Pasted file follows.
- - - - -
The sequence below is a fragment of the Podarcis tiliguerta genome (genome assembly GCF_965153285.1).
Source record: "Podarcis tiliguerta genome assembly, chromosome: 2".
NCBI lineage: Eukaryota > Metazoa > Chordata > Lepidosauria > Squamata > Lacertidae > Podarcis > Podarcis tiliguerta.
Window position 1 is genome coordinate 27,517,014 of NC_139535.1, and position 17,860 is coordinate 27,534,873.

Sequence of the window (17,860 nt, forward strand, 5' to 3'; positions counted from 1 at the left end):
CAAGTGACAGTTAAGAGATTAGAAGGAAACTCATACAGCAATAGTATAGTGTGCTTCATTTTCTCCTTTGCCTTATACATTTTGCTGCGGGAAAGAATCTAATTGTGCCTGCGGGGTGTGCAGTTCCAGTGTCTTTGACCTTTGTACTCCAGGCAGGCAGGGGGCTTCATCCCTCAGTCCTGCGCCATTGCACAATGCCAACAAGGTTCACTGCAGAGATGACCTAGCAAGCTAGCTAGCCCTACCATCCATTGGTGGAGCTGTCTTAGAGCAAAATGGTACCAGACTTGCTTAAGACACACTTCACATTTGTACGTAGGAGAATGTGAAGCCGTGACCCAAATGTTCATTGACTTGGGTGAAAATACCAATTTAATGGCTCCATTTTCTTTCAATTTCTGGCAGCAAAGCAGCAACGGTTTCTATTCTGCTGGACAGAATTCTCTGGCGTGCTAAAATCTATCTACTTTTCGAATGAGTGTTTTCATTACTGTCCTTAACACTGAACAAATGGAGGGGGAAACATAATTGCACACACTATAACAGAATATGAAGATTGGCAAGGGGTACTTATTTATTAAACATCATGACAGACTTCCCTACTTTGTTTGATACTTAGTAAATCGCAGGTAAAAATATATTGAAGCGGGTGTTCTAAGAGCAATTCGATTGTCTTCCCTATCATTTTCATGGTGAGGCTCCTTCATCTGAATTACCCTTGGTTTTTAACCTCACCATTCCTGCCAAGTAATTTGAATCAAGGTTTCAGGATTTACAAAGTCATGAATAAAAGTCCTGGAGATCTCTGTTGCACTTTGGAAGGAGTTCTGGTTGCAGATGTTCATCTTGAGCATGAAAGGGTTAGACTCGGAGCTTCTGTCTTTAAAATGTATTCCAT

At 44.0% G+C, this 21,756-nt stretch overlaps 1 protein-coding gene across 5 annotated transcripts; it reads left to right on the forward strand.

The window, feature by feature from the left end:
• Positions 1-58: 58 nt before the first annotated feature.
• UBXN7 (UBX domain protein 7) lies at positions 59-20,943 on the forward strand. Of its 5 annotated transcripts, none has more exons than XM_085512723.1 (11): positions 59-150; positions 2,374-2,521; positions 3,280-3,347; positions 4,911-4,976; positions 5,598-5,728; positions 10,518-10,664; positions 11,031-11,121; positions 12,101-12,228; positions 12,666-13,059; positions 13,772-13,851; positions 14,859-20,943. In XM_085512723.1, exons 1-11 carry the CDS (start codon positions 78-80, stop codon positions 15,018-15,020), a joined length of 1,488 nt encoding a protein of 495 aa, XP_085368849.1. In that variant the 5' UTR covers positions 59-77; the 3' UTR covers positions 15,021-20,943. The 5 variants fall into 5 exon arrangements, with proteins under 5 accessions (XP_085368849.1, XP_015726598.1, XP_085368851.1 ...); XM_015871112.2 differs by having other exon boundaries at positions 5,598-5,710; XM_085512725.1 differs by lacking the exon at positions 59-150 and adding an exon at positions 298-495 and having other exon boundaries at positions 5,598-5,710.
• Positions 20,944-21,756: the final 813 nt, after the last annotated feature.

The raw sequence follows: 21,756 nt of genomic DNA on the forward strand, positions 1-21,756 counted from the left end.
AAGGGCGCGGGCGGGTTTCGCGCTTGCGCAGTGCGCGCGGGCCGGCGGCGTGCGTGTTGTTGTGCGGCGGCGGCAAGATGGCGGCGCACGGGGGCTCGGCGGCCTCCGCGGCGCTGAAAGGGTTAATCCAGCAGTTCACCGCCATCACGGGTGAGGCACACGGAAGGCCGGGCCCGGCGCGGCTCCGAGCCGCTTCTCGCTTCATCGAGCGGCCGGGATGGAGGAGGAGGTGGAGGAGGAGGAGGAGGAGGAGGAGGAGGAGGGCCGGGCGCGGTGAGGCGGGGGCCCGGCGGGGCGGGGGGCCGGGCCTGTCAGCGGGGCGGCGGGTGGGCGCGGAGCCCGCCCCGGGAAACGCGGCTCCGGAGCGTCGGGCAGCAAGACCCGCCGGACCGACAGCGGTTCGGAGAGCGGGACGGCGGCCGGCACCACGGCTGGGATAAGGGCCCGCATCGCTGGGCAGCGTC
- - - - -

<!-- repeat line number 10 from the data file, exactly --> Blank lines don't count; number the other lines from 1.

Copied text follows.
• UBXN7 (UBX domain protein 7) lies at positions 59-20,943 on the forward strand. Of its 5 annotated transcripts, none has more exons than XM_085512723.1 (11): positions 59-150; positions 2,374-2,521; positions 3,280-3,347; positions 4,911-4,976; positions 5,598-5,728; positions 10,518-10,664; positions 11,031-11,121; positions 12,101-12,228; positions 12,666-13,059; positions 13,772-13,851; positions 14,859-20,943. In XM_085512723.1, exons 1-11 carry the CDS (start codon positions 78-80, stop codon positions 15,018-15,020), a joined length of 1,488 nt encoding a protein of 495 aa, XP_085368849.1. In that variant the 5' UTR covers positions 59-77; the 3' UTR covers positions 15,021-20,943. The 5 variants fall into 5 exon arrangements, with proteins under 5 accessions (XP_085368849.1, XP_015726598.1, XP_085368851.1 ...); XM_015871112.2 differs by having other exon boundaries at positions 5,598-5,710; XM_085512725.1 differs by lacking the exon at positions 59-150 and adding an exon at positions 298-495 and having other exon boundaries at positions 5,598-5,710.